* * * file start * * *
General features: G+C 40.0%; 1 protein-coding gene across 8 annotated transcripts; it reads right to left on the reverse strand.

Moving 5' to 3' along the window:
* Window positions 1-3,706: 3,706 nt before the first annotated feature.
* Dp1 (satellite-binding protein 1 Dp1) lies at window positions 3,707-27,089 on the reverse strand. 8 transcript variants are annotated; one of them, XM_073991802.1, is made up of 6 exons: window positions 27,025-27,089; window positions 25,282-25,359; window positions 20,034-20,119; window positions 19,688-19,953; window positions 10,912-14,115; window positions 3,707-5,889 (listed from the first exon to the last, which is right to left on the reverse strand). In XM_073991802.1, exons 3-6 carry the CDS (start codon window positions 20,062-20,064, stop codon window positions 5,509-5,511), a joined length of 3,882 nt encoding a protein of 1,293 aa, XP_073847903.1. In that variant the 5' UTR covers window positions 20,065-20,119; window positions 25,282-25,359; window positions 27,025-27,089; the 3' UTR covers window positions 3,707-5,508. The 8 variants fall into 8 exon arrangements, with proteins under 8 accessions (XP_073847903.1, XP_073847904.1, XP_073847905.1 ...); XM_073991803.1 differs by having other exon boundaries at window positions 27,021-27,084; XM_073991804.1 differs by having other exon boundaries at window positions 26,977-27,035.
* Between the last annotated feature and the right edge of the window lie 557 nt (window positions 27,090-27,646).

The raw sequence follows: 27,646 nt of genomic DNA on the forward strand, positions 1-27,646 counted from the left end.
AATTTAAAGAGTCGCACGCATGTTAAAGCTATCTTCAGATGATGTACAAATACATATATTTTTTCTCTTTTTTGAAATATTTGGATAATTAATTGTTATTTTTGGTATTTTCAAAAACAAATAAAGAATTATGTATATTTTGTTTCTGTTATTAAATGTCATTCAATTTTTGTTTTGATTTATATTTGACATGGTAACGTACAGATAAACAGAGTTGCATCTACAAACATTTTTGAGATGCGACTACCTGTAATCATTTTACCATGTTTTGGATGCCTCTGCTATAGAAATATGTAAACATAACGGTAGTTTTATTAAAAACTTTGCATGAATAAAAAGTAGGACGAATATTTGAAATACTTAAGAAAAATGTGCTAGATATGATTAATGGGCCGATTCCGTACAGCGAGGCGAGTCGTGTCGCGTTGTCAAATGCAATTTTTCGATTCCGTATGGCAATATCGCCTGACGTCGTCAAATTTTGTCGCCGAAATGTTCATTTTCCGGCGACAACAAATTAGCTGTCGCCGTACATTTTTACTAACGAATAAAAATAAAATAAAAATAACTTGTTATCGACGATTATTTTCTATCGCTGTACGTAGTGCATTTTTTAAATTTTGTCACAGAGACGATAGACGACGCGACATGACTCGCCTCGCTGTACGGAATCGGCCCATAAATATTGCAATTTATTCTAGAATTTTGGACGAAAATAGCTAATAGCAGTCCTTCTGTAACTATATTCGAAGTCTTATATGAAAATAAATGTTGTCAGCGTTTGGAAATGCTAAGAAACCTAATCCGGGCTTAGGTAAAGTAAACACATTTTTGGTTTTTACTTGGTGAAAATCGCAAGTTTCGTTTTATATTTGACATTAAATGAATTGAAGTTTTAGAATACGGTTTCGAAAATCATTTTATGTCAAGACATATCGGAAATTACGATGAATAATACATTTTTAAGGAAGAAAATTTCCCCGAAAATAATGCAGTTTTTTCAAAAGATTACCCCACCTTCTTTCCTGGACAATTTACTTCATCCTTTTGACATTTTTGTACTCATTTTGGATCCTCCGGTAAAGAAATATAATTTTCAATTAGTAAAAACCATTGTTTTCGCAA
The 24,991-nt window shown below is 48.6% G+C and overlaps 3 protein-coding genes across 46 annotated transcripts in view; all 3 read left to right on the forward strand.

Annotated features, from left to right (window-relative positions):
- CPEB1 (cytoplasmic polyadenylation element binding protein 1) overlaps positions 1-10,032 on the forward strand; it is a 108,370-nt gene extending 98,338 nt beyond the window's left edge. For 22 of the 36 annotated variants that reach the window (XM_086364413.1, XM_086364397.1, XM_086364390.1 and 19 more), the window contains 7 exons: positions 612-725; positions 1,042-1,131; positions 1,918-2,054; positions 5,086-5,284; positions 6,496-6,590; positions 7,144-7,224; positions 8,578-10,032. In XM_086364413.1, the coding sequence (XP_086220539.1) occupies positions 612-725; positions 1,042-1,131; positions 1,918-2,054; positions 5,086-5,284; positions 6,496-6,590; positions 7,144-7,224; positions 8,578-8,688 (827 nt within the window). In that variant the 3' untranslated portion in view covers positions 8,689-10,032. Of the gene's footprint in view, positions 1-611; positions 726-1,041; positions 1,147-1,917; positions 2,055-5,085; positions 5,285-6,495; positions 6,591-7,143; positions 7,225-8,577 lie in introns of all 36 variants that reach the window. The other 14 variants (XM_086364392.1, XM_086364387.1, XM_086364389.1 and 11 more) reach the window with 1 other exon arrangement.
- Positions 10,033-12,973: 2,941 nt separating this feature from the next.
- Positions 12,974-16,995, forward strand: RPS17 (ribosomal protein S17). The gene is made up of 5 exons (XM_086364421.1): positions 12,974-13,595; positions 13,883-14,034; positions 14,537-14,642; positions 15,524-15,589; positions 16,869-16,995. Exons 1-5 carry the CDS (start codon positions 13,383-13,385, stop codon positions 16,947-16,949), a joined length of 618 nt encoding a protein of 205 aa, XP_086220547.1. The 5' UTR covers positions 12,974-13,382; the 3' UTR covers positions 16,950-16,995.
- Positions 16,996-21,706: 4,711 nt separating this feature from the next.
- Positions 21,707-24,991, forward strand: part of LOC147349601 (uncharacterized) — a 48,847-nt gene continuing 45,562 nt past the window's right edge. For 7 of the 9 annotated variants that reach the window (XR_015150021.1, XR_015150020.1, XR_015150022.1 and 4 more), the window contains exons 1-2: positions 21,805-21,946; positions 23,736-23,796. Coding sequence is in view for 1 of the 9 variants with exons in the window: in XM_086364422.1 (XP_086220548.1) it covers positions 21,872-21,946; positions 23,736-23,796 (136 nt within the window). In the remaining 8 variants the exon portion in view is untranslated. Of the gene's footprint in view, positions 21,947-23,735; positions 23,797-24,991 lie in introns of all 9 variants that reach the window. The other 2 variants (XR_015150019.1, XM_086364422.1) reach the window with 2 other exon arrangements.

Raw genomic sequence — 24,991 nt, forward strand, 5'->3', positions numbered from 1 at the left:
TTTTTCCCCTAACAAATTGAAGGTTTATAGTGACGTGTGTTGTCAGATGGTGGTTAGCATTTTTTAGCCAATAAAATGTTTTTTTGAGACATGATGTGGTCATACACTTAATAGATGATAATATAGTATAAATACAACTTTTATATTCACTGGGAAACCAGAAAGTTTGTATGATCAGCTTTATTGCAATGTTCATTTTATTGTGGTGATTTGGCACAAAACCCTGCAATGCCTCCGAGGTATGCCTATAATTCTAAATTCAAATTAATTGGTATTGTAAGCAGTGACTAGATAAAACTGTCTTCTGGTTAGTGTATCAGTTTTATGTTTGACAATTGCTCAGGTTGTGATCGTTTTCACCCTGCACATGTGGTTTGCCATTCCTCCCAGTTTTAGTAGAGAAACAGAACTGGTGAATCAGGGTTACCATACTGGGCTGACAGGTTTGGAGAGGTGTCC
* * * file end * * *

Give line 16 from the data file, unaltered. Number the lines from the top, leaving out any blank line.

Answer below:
TTTTTCCCCTAACAAATTGAAGGTTTATAGTGACGTGTGTTGTCAGATGGTGGTTAGCATTTTTTAGCCAATAAAATGTTTTTTTGAGACATGATGTGGTCATACACTTAATAGATGATAATATAGTATAAATACAACTTTTATATTCACTGGGAAACCAGAAAGTTTGTATGATCAGCTTTATTGCAATGTTCATTTTATTGTGGTGATTTGGCACAAAACCCTGCAATGCCTCCGAGGTATGCCTATAATTCTAAATTCAAATTAATTGGTATTGTAAGCAGTGACTAGATAAAACTGTCTTCTGGTTAGTGTATCAGTTTTATGTTTGACAATTGCTCAGGTTGTGATCGTTTTCACCCTGCACATGTGGTTTGCCATTCCTCCCAGTTTTAGTAGAGAAACAGAACTGGTGAATCAGGGTTACCATACTGGGCTGACAGGTTTGGAGAGGTGTCC